You may have heard the term “kit lens” before and wondered what, exactly, a kit lens is. Technically, any lens that is bundled with a camera is called a kit lens. However, it is common to hear people say “kit lens” when they actually mean the 18-55mm lens that comes bundled with a camera.
The most common kit lens is the 18-55mm lens, and for a good reason: it is cheaply made, and therefore cheap for you to purchase. Sure – it's better than nothing, and when you're just starting out this is a great way to get into DSLR photography. Bear in mind, however, that you will not typically get fantastic photos with this lens.
If you're purchasing your first DSLR, you can pretty much expect that it will come bundled with the 18-55mm kit lens. However, some pro cameras come bundled with a good lens, and (by our definition above) those higher quality lenses are still referred to as “kit lenses”.
Let's talk for a minute about why kit lenses are generally looked at as the “starter” lens. One obvious reason is that they come with your camera. But there are some other important things to know about kit lenses:
- Kit lenses usually aren't sharp. You can certainly take pictures with them, but you're not going to get a very crisp, clean shot in terms of sharpness. (Read here for more suggestions if you're having trouble getting sharp photos.)
Kit lenses generally have variable apertures. Perhaps you've seen this before: You are taking a picture, and you've got your lens zoomed all the way out with your aperture set to f/3.5. Then you decide you'd like to zoom in a bit. Suddenly the aperture has changed – now it's 5.6. What happened? This phenomenon is called “variable aperture”. You can read here for a longer explanation, but the gist of variable aperture is that the widest your aperture can open depends on how far your lens is zoomed in. At farther distances, the lens is able to use a wider aperture while at closer distances that aperture closes down. This can be pretty confusing for a new photographer, so it's something to be sure and understand about your kit lens from the beginning.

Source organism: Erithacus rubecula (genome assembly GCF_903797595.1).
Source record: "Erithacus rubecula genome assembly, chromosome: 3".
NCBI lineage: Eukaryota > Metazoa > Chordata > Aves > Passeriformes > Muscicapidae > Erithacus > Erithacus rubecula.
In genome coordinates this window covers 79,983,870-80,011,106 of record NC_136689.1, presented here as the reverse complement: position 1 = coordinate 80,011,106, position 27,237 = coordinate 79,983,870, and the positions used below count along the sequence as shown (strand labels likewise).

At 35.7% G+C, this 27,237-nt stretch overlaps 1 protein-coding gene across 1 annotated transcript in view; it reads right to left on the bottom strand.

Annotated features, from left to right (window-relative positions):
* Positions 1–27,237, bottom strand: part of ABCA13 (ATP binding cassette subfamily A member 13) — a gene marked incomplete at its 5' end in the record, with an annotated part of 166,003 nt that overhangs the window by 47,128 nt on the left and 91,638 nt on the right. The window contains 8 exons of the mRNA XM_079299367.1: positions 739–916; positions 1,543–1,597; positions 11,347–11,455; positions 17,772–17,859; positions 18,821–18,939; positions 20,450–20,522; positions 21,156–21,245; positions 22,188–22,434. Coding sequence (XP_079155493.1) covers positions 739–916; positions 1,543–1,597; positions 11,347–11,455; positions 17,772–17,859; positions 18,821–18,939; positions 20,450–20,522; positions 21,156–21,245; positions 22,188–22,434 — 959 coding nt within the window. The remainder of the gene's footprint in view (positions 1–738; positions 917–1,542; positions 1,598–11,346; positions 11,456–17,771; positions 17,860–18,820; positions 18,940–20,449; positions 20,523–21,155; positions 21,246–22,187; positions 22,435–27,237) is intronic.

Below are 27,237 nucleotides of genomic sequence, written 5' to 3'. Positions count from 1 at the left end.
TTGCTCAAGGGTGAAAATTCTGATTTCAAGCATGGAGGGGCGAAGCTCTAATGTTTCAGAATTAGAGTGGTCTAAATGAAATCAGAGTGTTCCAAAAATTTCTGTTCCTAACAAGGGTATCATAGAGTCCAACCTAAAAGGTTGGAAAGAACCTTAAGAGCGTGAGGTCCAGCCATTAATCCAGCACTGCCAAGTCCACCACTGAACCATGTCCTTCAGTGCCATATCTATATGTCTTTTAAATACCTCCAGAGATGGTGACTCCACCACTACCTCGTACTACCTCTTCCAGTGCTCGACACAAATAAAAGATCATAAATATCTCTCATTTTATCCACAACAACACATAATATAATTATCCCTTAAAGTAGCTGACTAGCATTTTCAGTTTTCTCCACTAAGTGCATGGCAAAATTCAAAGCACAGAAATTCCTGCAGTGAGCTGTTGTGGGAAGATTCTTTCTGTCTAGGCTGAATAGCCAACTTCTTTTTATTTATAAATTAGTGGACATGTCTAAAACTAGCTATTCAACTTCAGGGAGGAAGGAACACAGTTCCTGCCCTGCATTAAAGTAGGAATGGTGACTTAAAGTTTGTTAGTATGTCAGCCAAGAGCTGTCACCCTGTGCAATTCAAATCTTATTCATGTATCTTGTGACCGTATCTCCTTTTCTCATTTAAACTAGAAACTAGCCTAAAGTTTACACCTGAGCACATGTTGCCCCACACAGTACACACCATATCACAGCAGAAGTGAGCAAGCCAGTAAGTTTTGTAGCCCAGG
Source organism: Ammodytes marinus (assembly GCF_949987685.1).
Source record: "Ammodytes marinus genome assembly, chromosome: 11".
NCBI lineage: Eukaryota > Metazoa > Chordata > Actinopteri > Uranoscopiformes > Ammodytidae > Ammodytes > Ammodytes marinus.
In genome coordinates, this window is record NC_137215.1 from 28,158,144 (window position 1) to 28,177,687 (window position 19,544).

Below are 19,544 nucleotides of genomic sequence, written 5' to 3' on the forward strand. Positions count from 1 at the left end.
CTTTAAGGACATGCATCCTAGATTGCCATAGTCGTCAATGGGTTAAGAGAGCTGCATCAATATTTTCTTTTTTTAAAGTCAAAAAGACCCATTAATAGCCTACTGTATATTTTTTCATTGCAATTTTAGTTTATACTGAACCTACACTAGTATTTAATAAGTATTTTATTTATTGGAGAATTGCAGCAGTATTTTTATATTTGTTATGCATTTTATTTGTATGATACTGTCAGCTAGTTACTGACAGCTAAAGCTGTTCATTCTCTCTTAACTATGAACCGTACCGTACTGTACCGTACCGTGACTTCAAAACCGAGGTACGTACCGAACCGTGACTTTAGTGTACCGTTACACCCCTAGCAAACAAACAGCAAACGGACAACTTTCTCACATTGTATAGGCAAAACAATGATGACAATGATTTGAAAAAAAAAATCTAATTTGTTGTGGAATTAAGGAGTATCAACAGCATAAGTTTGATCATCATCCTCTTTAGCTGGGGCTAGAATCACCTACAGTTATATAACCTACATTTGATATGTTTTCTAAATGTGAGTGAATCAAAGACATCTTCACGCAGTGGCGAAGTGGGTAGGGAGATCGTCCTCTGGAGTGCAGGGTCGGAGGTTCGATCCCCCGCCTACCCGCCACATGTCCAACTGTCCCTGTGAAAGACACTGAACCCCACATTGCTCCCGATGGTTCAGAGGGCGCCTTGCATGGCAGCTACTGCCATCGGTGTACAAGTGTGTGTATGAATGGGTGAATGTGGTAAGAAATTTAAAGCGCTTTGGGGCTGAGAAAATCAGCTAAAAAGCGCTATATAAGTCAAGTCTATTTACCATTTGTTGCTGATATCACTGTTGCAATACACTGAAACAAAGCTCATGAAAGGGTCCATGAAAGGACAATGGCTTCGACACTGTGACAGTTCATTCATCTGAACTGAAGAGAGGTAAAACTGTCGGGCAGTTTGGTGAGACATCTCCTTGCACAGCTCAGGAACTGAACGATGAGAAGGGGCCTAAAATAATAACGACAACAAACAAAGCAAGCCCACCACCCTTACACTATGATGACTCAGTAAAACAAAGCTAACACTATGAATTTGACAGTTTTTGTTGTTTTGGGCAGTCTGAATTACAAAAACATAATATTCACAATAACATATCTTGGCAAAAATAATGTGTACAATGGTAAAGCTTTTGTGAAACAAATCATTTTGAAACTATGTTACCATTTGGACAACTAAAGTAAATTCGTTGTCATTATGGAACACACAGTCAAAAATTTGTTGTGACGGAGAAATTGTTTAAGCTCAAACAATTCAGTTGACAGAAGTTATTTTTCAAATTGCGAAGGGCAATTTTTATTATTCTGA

- Kit lenses are typically cheaply made with plastic, instead of metal like the high quality lenses. Is this a deal breaker? Well, no; you'll still be able to take pictures with your kit lens, and you'll likely get a lot of use out of it before it falls apart. But is your kit lens going to withstand much abuse? Probably not. It wasn't designed with durability in mind – it was designed to function adequately while being as inexpensive as possible.
Do these things mean your kit lens is bad? Should you immediately throw it out and go spend some big bucks on a more expensive lens? When you're just starting out, the kit lens is going to work just fine. Use it while you're learning. Learn to take good photos. Learn how to use your DSLR camera, learn how to control your lens, and learn how to take the best photos you can with the gear you have. But at some point, you will outgrow your kit lens.
Many photographers, when they outgrow their kit lens, purchase the 50mm prime lens as their next lens. It is still relatively inexpensive, but it will be quite an improvement over the kit lens in terms of sharpness. Since there is only one focal length that a prime lens needs to perform well at, it takes a lot less energy and expense to produce. You can find a 50mm prime for around $100-$200, depending on the brand. Check out our Recommended Gear page for links to some good lenses.